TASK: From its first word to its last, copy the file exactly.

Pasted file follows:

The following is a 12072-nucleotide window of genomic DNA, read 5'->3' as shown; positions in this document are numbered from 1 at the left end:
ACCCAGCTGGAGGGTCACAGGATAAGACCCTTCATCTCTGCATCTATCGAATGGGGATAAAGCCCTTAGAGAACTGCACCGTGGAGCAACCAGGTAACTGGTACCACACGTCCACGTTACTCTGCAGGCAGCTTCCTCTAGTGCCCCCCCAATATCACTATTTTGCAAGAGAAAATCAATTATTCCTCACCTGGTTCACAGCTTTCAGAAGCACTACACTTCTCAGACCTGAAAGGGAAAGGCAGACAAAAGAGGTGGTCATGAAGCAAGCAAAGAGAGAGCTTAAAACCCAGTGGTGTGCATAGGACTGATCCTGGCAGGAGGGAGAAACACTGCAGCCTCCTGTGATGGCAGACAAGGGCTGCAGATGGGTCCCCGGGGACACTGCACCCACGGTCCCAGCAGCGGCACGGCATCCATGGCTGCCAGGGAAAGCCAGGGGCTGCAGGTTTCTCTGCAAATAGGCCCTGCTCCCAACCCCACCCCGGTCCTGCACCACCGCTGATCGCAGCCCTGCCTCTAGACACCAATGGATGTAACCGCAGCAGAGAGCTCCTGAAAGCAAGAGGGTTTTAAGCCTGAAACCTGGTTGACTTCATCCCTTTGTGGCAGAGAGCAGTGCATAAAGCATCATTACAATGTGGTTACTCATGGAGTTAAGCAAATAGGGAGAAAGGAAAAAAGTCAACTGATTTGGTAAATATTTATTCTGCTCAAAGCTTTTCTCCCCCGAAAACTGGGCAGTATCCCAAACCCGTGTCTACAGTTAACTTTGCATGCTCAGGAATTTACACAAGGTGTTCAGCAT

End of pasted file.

The following is a 12072-nucleotide window of genomic DNA, read 5'->3' as shown; positions in this document are numbered from 1 at the left end:
ACCCAGCTGGAGGGTCACAGGATAAGACCCTTCATCTCTGCATCTATCGAATGGGGATAAAGCCCTTAGAGAACTGCACCGTGGAGCAACCAGGTAACTGGTACCACACGTCCACGTTACTCTGCAGGCAGCTTCCTCTAGTGCCCCCCCAATATCACTATTTTGCAAGAGAAAATCAATTATTCCTCACCTGGTTCACAGCTTTCAGAAGCACTACACTTCTCAGACCTGAAAGGGAAAGGCAGACAAAAGAGGTGGTCATGAAGCAAGCAAAGAGAGAGCTTAAAACCCAGTGGTGTGCATAGGACTGATCCTGGCAGGAGGGAGAAACACTGCAGCCTCCTGTGATGGCAGACAAGGGCTGCAGATGGGTCCCCGGGGACACTGCACCCACGGTCCCAGCAGCGGCACGGCATCCATGGCTGCCAGGGAAAGCCAGGGGCTGCAGGTTTCTCTGCAAATAGGCCCTGCTCCCAACCCCACCCCGGTCCTGCACCACCGCTGATCGCAGCCCTGCCTCTAGACACCAATGGATGTAACCGCAGCAGAGAGCTCCTGAAAGCAAGAGGGTTTTAAGCCTGAAACCTGGTTGACTTCATCCCTTTGTGGCAGAGAGCAGTGCATAAAGCATCATTACAATGTGGTTACTCATGGAGTTAAGCAAATAGGGAGAAAGGAAAAAAGTCAACTGATTTGGTAAATATTTATTCTGCTCAAAGCTTTTCTCCCCCGAAAACTGGGCAGTATCCCAAACCCGTGTCTACAGTTAACTTTGCATGCTCAGGAATTTACACAAGGTGTTCAGCAT